So I’m sitting here watching Who Killed The Electric Car?, a documentary about GM’s EV1 electric car, which was produced in the late 90’s. About 18 minutes into the movie comes a discussion of the TV ads (one shown above) and print work done by Hal Riney.
One of the former EV1 marketing executives interviewed traveled around America and saw the consumer buzz building around the car. In the movie, she says:
“We’d sit down with Hal Riney or marketing executives from GM and say, “How Much?” “How Far?” “How Fast?” These are the 3 questions we’re getting. Please put them in the advertising. It’s not rocket science. And they’d go back and do the exact opposite.”
Still another person says, “”We never saw a TV ad with an electric car scampering
up a hill with a good-looking man or woman draped across it. That’s how they sell cars.”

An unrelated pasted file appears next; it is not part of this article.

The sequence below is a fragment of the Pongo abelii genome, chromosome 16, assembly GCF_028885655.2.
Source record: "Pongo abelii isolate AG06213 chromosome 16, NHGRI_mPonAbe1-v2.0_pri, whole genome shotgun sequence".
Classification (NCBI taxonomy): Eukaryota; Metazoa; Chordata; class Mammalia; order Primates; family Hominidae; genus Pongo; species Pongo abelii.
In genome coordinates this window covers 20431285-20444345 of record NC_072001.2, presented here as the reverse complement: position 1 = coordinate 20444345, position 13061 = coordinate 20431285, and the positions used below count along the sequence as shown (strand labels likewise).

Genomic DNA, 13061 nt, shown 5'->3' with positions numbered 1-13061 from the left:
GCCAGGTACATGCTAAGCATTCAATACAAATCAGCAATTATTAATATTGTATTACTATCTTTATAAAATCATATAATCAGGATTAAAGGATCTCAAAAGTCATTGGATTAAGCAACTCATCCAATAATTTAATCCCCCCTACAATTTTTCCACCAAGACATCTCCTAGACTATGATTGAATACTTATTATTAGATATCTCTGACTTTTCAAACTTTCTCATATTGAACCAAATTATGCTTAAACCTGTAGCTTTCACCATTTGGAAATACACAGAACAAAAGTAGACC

Not to advocate triteness, but it’s an interesting point. Any new product, as the EV1 truly was, has a learning curve. Go back and look at the early 80’s Apple print ads from Chiat/Day and you’ll see long copy, multi-page ads about what a personal computer can actually do.
But in “Who Killed The Electric Car?”, the creepy, mysterious Riney EV1 ads are revisited, and you have to wonder if Saturn should have insisted on the basics when introducing an electric car. A better strategy might have been to position the cars as just as performance-capable as a gas-powered car, not some radical, mysterious alternative. Perhaps a truly effective ad campaign might have stimulated the demand that was under GM’s radar.